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On Apr 18, 12:02 pm, snipped-for-privacy@hotmail.com wrote:

First of all, let me say that an H-bridge PWM driver should not be driven by a sine wave. These circuits are designed to switch a square wave PWM signal. This may be the cause of your problem.
I will, however, assume that you meant square wave and typed sine wave.
In my experience, here are a couple causes of MOSFET driver death. Improperly sized gate resistor (the resistor connected between the driver and the gate lead). This is typically about 51 ohms. Undersizing will overheat your driver. Oversizing will overheat your MOSFETs. No 15V zener diode connected between the gate and the MOSFET source lead. This diode protects the driver. Good drivers like the HIP4081A have these built in. Supply voltage sag - do not go below the minimum driver voltage from a dying battery, power supply overload, etc.
Other words of advice: I probably don't need to say this, but you must have flyback suppression diodes across your MOSFET Drain/Source. Many MOSFETs have these built in. Use about 100 uF per amp capacitor across your load supply lines. This helps suppress flyback.
Overall, improper flyback suppression has been the biggest killer of MOSFETs and drivers for me when I was new to this. I recommend looking at your driver output on a scope to make sure the signal is clean. You can expect some ringing and spikes of about 6V or so, but no big spikes should be seen.
Hope this helps. I know how frustrating H-bridges can be.
BRW
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Sorry for my bad English and indeed it is square wave modulated with sine signal @40kHz

An app note from fairchild suggested use of 4.7ohm as gate resistor, and value too high will undermine efficiency. http://www.fairchildsemi.com/an/AB/AB-9.pdf Would 51 ohm being too high as it will slow down rise/fall time by too much?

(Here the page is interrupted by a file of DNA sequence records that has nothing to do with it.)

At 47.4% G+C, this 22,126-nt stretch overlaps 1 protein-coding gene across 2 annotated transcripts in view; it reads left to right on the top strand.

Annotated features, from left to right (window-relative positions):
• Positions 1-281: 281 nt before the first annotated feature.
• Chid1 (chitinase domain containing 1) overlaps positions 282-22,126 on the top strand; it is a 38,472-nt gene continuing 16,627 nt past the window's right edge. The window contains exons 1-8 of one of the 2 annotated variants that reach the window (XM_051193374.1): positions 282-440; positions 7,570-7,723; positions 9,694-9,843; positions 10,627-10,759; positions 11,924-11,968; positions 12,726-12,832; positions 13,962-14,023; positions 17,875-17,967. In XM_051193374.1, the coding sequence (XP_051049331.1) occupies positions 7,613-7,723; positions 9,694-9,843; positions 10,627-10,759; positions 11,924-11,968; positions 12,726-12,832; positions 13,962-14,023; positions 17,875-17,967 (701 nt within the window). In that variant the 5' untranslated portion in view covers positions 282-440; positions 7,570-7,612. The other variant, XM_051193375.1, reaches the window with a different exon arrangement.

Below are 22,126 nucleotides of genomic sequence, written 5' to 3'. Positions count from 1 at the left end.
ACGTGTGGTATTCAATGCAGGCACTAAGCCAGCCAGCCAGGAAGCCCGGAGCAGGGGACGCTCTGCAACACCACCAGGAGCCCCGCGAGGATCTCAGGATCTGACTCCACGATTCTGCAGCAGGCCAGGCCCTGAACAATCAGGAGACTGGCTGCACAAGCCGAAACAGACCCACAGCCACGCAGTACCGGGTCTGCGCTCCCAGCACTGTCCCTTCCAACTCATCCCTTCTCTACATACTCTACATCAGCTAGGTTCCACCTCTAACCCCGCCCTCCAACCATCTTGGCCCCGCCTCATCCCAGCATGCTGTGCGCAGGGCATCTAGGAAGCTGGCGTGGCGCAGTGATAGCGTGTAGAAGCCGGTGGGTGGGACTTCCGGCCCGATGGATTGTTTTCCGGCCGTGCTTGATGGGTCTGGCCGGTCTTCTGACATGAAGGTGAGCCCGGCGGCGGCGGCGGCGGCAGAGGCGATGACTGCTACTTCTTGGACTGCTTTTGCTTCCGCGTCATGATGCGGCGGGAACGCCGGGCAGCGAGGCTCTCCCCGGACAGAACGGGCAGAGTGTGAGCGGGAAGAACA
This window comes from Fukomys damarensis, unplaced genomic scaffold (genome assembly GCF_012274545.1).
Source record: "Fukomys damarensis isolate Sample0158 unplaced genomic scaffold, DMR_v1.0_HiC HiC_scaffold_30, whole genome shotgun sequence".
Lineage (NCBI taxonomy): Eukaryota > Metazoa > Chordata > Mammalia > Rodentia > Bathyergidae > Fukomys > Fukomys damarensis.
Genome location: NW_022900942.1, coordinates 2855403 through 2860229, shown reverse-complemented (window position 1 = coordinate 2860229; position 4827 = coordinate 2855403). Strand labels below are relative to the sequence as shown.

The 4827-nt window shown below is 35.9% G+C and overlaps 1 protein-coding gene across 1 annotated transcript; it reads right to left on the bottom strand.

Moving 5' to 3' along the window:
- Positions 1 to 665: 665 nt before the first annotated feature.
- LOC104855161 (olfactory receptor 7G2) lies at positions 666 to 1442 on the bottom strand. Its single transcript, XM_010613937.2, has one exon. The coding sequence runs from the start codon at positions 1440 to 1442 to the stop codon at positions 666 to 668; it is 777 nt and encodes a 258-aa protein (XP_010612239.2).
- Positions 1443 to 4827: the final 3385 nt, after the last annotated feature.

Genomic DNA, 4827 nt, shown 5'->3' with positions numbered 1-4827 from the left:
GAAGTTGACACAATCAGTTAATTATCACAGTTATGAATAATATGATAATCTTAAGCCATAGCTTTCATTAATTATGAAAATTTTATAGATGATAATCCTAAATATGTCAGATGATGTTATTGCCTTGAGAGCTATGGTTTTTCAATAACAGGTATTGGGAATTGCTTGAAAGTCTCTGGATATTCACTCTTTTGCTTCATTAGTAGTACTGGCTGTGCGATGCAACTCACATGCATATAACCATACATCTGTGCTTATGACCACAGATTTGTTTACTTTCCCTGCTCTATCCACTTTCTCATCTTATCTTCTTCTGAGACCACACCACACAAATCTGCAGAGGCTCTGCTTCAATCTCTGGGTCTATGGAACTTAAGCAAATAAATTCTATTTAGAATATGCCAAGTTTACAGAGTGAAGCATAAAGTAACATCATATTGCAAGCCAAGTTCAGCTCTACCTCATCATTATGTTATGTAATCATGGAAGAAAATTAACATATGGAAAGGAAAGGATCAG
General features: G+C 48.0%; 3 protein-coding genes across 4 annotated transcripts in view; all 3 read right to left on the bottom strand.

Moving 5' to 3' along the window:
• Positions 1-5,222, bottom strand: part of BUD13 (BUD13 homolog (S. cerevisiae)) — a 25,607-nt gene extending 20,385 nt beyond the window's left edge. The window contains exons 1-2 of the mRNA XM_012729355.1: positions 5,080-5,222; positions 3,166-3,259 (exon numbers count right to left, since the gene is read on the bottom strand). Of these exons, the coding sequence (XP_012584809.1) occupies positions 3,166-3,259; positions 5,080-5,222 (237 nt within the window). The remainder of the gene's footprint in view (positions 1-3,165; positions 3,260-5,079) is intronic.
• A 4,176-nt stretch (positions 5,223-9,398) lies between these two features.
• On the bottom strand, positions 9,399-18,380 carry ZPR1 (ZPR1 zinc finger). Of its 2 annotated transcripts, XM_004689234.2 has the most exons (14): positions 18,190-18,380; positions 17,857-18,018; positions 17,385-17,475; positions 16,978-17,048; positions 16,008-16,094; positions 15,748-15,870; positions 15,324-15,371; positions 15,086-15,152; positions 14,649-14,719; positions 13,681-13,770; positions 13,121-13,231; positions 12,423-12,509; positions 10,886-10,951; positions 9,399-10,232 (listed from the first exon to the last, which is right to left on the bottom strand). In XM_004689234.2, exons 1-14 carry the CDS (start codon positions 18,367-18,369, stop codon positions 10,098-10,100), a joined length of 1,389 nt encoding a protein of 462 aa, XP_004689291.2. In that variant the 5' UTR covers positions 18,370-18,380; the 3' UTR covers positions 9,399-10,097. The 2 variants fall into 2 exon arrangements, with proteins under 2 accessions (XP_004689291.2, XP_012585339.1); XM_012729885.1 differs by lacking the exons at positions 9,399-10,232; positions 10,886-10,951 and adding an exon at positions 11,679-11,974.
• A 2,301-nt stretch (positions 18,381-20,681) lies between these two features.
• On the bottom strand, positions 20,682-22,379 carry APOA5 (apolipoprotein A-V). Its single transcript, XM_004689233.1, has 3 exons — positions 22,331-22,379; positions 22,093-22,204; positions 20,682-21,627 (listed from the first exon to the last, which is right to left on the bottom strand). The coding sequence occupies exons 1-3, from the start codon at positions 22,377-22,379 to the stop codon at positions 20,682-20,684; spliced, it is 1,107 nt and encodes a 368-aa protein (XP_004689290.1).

The gate is insulated from D and S and can be considered as floating and there should not be any current flowing back to driver from gate. why is it necessary to have zener diode in place?

I suppose low voltage may cause insufficient Vgs that result in MOSFET overheat, but this should only kill the MOSFET not the driver.

I hadn't used freewheel diode as I haven't yet connect the bridge with inductive load, for decoupling cap I used 10uF. Since I'm not loading it with large current I think the cap value should be enough.

I thought driver+MOSFET bridge is pretty straight forward stuff. Although I've heard a lot how ppl blowed MOSFET, but very few mentioned destroying the driver. As this is the 6th chip I killed, I'm really frustrated. Thanks for your kind help!!!
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That's right. Use the recommended resistor for your component selection.

Current is not the problem. High voltages are the problem. Don't confuse theory and the real world. It is highly recommended to use 15V zeners.

I think that about everything until I actually try to do it. Golf seems pretty straightforward, too :-)
BTW, how much current are you supplying? If it's 3A or less you can just use the LM18201 H-bridge. They work great.
BRW
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On Wed, 18 Apr 2007 21:50:36 -0700, w2kwong wrote:

A couple of things:
HBridge circuits with MOSFETS are liable to fail when breadboarded the way you have done, --> way to much lead inductance for the high switching speeds/currents involved.
Also 100 uF is too big for the bootstrap, this by itself could destroy the driver on the first negative output swing if the Hbridge output voltage is high enough
Peter Wallace